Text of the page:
"I don't think that many people thought that the Amazon Labor Union had much of a chance of winning at all," Logan said. "And I think we're likely to see more of those (approaches) going forward."

After a crushing defeat last year in Bessemer, when a majority of workers voted against forming a union, the Retail, Wholesale and Department Store Union got a second chance to organize another campaign when the NLRB ordered a do-over after determining that Amazon tainted the first election.

Vote counts continue in two Amazon union elections
Signs are posted outside the the Amazon fulfillment center in Staten Island borough of New York at a bus stop on March 16, 2022. An independent group formed by former and current Amazon workers are trying to unionize a company warehouse in New York City. If successful, the effort at the Amazon fulfillment center in Staten Island could lead to the first unionized Amazon facility in the U.S. Credit: AP Photo/Haleluya Hadero

Though RWDSU is currently lagging in the latest election, Logan said the early results were still remarkable because the union has made a good effort narrowing its margin from last year.

Stuart Appelbaum, president of the RWDSU, said on Thursday that the union would be filing objections to how Amazon handled the election in Bessemer but declined to specify. He also took the opportunity to lash out at current labor laws, which he believes are rigged against unions and favor corporations.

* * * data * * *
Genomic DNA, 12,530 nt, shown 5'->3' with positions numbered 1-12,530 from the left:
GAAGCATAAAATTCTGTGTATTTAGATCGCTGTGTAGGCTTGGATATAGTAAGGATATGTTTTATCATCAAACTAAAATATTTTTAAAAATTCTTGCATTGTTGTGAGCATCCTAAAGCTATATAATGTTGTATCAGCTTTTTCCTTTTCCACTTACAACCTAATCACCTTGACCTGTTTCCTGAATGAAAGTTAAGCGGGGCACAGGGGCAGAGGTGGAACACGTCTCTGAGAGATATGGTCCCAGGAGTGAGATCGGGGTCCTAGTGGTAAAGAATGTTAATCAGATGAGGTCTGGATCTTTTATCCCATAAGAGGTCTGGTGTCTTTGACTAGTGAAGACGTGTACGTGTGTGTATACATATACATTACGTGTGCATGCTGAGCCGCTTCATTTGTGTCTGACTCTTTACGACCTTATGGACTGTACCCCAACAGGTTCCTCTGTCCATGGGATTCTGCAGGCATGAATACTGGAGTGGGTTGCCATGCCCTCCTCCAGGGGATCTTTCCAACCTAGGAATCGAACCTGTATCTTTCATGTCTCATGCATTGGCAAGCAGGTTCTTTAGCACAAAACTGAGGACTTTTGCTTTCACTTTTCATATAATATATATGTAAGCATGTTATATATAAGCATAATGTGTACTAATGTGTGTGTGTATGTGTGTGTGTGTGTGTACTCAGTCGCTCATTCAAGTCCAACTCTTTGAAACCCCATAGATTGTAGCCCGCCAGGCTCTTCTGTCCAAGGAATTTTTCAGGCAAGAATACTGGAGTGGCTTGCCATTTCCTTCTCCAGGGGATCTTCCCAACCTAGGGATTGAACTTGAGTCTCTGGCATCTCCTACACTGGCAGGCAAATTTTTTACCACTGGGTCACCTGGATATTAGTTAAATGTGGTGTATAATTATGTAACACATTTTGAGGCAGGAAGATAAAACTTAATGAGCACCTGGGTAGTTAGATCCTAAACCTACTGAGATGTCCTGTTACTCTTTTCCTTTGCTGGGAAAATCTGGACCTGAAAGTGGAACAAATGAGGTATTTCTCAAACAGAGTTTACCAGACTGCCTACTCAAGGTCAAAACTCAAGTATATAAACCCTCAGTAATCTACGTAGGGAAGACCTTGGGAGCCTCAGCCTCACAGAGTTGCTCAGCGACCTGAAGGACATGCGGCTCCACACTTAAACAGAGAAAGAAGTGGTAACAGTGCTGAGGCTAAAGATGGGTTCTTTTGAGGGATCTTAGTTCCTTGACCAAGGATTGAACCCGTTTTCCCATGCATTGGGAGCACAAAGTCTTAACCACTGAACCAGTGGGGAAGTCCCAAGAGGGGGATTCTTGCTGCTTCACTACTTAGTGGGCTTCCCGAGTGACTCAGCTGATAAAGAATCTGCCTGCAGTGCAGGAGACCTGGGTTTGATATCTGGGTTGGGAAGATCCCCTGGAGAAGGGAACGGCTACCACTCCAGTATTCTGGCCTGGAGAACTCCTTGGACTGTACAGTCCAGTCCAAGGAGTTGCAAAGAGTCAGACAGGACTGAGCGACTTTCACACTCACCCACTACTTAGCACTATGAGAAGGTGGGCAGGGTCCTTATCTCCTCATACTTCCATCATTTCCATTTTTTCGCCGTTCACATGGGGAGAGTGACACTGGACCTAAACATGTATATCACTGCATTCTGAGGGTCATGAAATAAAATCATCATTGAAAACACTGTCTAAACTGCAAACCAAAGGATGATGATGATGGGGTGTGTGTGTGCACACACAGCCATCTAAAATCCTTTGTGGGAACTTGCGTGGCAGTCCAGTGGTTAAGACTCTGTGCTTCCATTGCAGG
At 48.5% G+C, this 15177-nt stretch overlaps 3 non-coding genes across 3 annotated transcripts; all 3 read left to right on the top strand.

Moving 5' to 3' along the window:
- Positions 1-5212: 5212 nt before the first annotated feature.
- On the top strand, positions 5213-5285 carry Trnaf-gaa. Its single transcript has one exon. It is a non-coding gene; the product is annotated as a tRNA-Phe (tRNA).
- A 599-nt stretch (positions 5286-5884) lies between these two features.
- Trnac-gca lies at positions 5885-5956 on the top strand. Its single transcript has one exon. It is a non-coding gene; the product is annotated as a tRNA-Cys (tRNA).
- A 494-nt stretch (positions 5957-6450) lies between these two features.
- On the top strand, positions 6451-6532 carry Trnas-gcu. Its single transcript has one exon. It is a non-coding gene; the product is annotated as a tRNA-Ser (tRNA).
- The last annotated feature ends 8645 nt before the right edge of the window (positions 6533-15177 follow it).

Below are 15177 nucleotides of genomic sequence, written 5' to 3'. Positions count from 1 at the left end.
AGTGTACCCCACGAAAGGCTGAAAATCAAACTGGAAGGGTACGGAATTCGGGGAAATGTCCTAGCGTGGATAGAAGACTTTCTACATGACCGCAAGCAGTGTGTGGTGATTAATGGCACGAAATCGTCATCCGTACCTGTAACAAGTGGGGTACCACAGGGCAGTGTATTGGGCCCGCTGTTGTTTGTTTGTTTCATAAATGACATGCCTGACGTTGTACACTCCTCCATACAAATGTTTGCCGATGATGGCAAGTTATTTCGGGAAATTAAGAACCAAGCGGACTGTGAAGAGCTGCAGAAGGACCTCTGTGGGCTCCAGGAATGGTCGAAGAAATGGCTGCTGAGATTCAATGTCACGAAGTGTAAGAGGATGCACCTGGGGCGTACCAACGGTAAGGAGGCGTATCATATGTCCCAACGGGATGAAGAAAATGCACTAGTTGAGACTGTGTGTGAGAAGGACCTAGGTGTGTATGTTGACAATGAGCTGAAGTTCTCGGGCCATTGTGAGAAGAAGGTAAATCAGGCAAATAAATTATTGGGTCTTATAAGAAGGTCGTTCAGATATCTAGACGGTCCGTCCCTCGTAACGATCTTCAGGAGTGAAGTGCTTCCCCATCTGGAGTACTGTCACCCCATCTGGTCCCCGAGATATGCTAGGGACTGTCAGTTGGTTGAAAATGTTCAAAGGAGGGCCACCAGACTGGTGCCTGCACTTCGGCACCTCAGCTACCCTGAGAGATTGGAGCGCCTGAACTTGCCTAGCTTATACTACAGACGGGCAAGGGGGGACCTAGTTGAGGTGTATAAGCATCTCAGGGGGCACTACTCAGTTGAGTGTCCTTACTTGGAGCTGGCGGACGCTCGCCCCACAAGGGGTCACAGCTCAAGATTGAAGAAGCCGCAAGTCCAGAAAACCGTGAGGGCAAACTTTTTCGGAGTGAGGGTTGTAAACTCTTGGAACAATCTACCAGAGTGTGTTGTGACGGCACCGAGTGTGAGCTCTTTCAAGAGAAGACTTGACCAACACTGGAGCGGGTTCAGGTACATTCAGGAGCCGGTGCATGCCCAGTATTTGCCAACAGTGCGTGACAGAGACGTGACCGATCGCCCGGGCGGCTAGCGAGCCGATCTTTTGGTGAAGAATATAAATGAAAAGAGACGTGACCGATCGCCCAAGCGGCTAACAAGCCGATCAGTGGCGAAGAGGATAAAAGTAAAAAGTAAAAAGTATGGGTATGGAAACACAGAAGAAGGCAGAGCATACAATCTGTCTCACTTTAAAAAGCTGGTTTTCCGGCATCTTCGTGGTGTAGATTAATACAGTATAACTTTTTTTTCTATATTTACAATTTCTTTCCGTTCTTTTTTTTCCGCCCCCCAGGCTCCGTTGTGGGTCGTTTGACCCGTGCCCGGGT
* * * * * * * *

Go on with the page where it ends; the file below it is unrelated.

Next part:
"It should not be so difficult to organize a union in the United States," he said.

Chris Smalls, a fired Amazon employee who has been leading the ALU in its fight on Staten Island, remains hopeful of victory.

"To be leading in Day One and be up a couple hundred against a trillion dollar company, this is the best feeling in the world," Smalls said after the conclusion of Thursday's counting.

Vote counts continue in two Amazon union elections
Signs are posted outside the the Amazon fulfillment center in Staten Island borough of New York at a bus stop on March 16, 2022. An independent group formed by former and current Amazon workers are trying to unionize a company warehouse in New York City. If successful, the effort at the Amazon fulfillment center in Staten Island could lead to the first unionized Amazon facility in the U.S. Credit: AP Photo/Haleluya Hadero

Amazon has pushed back hard in the lead-up to both elections. The retail giant held mandatory meetings, where workers were told unions are a bad idea. The company also launched an anti-union website targeting workers and placed English and Spanish posters across the Staten Island facility urging them to reject the union. In Bessemer, Amazon has made some changes to but still kept a controversial U.S. Postal Service mailbox that was key in the NLRB's decision to invalidate last year's vote.